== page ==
When I use nvim, I need to (know i can) understand neovim completely to make myself comfortable.
I switched from vim so i search for the help manual. just like vim, i get the user manual and reference manual. So I know I can understand neovim’vim very well.
But how can I understand neovim’neo? I need to know what nvim did upon vim and why it did and how. Then I think I can understand neovim very well. After that I can modifier nvim for myself and I can feel comfortable.
How can i do that and where can i start.
I’m not native English speaker, sorry for my poor English.
the only difference between neovim and vim is that neovim is taking another path for writing plugins and handling things under its core.
The biggest thing that neovim has its lua api. And i think this was the reason why neovim was created in the first place and departed from vim to its own new path of adding luajit. And thus moving from the viml script. Which was very slow and for you to use vim you had to learn viml script which was not a good thing because in order to use an editor you had to learn an editor on top of that you also had to learn a new language that you couldn’t use outside of that editor.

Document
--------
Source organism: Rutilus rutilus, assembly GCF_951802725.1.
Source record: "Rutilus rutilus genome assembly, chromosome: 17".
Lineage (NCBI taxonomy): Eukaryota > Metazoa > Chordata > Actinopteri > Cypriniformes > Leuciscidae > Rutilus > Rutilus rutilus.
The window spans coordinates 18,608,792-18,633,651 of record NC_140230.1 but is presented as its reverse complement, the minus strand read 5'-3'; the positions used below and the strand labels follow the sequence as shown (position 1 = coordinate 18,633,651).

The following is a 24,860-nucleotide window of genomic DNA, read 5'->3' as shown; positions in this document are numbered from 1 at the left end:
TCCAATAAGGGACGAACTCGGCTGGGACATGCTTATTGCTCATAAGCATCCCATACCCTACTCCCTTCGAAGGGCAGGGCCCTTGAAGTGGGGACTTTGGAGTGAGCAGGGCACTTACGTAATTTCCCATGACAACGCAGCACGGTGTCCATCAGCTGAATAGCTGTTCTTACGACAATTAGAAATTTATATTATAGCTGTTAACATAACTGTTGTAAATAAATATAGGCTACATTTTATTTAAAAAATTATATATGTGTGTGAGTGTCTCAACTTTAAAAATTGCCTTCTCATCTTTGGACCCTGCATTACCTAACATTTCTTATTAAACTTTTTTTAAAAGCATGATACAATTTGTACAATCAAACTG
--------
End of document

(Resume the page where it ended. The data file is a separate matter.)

The second big proponent for creating neovim and adding luajit was that viml script was very slow. By the way viml script was recently upgraded to verion 9 which according to vim community is faster then the previous version of the viml script.
by this comparison you can see what the neo in neovim stands for. To create a new vim editor that is fast and powerful.
@TheSafdarAwan Neovim was created because Thiago’s patch for asynchronous jobs got rejected. There were early idea to transpile Vim script to Lua, but that was just one of several unrelated ideas and never got implemented. It was only years later that we got built-in Lua support.
To answer to OP, Neovim is basically just Vim. If you know Vim then you know Neovim. Most of Neovim’s new features are interesting to plugin authors who can build cool plugins that would not have been possible in Vim at that time. Some of the more prominent changes off the top of my head:
Support for true color, undercurl and other modern features in the terminal
Adheres to the XDG Base Directory specification (no more home directory bloat) (:h base-directories)
Asynchronous jobs let your run for example a linter as a separate process without blocking the editor (:h channel.txt)
Built-in LSP client gives you IDE-like tooling (:h lsp)
Built-in Tree-sitter support lets you write plugins which actually understand the structure of the code instead of using regex matching (:h treesitter)
Lua as an alternative (not replacement) to Vim script (:h lua)
Remote plugins are plugins that can be written in any language (not as popular as they used to be now that we have Lua, but still great for when you want to use a specific library) (:h remote-plugin)
A well-defined Neovim API provides primitive building blocks for many tasks (:h api)
GUIs can now run as separate processes, decoupling the GUI from the editor (I don’t have any experience with GUIs because the terminal does all I need)